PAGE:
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KTV Film Festival: Buzz

Georgia Dack

Georgia is the website entertainment editor and is also an English literature and Film student; she (unsurprisingly) enjoys & likes to write about cinema, tv shows, books, music, and culture.

Buzz, written and directed by Henry Davis, is a film about making a film, in a film about making a film; luckily, it doesn’t get too wound up in this Inception-ised premise. It stars Harry Walton as Benny, a cinephile with a lot to say, who thinks he can do better than Hollywood. Struck with inspiration, he decides to make a film with his best friend (played by Alfie Count) about a group of filmmakers looking to prove the existence of bigfoot. Hiring a crew and cast, a chaotic production goes underway, and quickly, Benny’s passion and intolerable perfectionism turns him, and his film, into a monster.

It’s got some heavier and darker content, such as alcoholism and physical violence, but, balanced out with Alec Barbee’s Hawaiian Steel Guitar score and many wacky moments throughout, the film opts for a light-hearted approach. This conflict results in a bittersweet tone at the film’s end, and whether or not this was intended, opting to not take itself too seriously was probably for the best, because its defining quality is its humour.

A moment that stuck with me long after viewing was one of the disastrous shoots, in which Benny picks a fight with a picnicking couple obstructing his shot. The humour is brilliantly executed, felt not only through the dialogue and performances but through the camera movements, the editing, and the sound. With some quick zooming close-ups, and a sudden jolt of music straight from a western chase sequence, Benny sees red. To the bemusement of his cast and crew, the scene descends into farce; Benny wrestling with a man and his picnic basket against the silence of the ridiculousness of it all.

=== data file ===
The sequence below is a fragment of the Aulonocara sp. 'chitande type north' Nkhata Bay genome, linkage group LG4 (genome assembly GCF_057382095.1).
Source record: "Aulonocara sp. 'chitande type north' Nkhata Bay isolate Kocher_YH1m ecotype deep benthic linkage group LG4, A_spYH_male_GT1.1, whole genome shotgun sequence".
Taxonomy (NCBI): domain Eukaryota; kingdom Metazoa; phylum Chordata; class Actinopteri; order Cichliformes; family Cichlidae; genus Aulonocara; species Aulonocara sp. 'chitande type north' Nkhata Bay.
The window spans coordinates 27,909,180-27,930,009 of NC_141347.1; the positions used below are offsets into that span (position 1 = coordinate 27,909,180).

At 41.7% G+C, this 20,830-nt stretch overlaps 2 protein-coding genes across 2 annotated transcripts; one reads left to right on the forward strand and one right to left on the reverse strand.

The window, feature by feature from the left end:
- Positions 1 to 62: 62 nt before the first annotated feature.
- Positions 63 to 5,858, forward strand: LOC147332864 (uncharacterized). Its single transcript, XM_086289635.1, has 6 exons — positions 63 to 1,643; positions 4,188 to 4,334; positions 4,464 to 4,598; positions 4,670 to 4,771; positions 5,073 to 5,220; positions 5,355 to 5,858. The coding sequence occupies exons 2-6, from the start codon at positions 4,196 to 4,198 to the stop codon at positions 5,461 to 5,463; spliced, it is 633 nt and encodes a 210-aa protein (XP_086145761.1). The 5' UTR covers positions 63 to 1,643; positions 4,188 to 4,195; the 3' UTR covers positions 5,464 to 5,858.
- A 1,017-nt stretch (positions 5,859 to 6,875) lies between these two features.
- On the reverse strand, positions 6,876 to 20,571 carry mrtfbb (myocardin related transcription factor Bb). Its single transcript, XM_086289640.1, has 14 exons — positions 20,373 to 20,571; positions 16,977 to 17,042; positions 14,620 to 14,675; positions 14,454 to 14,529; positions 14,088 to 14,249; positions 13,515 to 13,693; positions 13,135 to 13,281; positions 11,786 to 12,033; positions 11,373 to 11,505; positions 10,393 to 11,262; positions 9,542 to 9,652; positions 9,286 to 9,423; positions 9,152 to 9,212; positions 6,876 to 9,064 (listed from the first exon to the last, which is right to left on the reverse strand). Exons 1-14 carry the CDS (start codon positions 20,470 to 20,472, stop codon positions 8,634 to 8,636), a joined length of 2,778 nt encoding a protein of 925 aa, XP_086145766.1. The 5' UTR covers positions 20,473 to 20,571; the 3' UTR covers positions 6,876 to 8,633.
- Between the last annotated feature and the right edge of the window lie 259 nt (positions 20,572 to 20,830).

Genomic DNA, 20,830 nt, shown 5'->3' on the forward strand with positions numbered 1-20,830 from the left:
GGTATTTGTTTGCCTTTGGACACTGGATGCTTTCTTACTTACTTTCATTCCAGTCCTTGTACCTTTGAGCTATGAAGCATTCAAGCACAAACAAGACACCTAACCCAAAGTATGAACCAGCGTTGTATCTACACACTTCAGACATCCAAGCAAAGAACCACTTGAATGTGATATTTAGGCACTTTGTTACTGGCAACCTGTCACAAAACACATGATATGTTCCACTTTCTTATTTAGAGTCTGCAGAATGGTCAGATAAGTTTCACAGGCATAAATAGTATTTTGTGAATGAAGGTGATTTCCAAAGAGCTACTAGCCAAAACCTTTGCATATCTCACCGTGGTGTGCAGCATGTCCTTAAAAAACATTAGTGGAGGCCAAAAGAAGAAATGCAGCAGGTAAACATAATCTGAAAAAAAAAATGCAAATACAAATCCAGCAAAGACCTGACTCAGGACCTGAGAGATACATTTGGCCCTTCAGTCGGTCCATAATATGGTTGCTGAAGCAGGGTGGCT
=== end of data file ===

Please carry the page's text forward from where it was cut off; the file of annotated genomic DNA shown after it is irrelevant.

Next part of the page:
Harry Walton’s confident performance as the protagonist and antagonist, who dons a pair of round shades and leather gloves, moves from a humorously odd caricature to intolerable and unsettling; one of his many roles across the films at the festival, this performance demonstrates his versatility and enjoyment as an actor, which was a pleasure to watch. The film wouldn’t be as enjoyable however without the supporting cast, who escalate tense situations into more comedic ones. Phoebe White’s struggling lead actress humorously slurs her lines, and Harvey Jackson’s Marvin, who seems to breeze though scenes without a clue, prompted many laughs. It was truly an ensemble production, and its clear that there was a lot of enjoyment in its making, which really came through at the screening.

Buzz also opts for a playfully stylish finish, bookended with bold and upbeat credit sequences and divided into named acts. It plays out in black and white, which ties in with its comedic approach to high art film. Throughout, there are plenty of enjoyable little flourishes, from the performances to the editing, which gives the movie that little bit more personality. It is altogether a clever and thoroughly enjoyable viewing experience, and a fitting end to the KTV Film festival.

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